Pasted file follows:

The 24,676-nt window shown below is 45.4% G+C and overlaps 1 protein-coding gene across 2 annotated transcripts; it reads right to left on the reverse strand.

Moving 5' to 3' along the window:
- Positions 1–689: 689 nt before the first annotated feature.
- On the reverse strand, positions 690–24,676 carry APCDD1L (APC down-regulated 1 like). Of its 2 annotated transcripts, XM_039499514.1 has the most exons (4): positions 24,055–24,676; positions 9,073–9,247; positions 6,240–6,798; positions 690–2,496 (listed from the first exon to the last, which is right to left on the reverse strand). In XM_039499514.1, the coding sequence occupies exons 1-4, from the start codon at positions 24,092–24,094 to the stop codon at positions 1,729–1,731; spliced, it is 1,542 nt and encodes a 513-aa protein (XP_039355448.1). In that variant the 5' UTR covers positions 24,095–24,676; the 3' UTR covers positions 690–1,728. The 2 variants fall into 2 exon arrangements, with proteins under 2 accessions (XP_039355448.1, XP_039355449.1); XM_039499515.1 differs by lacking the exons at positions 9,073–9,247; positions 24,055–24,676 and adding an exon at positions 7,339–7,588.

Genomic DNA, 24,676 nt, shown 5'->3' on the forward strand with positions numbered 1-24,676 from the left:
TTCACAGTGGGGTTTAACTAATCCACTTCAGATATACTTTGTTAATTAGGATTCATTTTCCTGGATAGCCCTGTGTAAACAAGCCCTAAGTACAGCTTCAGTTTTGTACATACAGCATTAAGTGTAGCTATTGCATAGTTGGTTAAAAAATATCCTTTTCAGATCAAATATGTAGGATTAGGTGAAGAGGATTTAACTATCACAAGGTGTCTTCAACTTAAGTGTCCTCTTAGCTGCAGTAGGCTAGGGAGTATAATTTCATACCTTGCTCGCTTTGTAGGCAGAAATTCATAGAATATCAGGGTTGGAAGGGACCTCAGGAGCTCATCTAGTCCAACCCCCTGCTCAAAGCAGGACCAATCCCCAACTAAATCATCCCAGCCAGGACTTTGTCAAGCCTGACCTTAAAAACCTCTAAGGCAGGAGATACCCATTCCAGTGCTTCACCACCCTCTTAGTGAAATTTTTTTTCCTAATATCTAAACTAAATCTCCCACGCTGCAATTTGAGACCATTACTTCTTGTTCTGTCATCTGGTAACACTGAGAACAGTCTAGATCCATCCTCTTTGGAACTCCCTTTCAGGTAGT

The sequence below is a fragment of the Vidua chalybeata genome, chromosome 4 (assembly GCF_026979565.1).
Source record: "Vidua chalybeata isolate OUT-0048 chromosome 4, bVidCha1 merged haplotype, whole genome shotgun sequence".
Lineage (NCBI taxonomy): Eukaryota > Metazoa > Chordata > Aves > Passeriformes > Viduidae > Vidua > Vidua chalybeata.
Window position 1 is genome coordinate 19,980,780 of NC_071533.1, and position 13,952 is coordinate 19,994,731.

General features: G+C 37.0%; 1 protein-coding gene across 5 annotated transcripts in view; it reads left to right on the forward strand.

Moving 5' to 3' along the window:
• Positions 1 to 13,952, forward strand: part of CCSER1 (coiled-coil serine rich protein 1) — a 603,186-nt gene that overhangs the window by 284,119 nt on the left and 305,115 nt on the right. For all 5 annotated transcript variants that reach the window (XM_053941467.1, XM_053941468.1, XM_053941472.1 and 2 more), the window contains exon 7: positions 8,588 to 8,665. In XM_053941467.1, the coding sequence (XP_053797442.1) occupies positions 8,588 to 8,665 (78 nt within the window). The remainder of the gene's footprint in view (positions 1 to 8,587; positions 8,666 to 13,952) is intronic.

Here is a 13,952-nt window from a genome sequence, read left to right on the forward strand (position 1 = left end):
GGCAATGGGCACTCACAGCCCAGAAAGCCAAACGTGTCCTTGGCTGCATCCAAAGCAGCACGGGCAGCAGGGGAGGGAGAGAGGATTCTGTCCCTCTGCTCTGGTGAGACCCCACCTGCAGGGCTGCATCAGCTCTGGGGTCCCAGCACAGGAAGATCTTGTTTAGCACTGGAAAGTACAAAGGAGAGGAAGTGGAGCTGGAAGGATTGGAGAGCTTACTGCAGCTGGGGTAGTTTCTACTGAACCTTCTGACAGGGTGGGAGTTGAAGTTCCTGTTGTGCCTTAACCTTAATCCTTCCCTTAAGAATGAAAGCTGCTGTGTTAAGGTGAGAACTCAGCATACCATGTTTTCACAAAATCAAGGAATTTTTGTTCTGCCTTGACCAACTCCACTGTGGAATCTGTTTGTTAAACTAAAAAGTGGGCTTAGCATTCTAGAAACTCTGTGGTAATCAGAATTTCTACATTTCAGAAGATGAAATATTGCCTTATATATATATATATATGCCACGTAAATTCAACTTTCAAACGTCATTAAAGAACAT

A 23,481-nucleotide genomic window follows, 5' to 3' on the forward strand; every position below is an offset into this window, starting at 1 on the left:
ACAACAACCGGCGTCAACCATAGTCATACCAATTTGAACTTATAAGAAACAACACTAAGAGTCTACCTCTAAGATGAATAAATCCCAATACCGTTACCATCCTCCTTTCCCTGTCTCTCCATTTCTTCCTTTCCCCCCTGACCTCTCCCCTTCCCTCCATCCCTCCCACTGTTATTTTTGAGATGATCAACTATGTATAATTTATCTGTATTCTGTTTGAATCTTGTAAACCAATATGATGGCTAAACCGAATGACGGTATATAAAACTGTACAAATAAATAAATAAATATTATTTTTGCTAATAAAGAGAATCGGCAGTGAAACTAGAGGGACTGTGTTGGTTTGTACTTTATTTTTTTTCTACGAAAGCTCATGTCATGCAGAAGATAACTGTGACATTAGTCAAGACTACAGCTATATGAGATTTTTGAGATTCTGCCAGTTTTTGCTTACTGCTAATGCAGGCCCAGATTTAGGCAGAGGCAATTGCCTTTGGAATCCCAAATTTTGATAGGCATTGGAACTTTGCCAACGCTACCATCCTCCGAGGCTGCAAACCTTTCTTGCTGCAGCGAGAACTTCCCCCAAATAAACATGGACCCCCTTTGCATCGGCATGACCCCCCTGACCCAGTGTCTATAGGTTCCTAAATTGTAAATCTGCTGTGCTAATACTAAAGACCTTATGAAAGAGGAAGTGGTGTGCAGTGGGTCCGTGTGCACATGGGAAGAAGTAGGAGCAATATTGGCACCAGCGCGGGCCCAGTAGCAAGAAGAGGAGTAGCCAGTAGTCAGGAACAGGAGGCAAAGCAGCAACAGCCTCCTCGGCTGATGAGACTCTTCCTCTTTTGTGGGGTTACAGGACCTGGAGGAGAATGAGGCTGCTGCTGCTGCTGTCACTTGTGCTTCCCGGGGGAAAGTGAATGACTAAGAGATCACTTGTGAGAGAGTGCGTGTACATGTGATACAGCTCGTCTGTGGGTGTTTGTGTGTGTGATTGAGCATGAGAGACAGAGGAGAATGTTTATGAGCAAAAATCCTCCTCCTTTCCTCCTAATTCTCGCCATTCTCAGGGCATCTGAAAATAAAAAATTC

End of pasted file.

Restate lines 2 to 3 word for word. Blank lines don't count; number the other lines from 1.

Moving 5' to 3' along the window:
- Positions 1–689: 689 nt before the first annotated feature.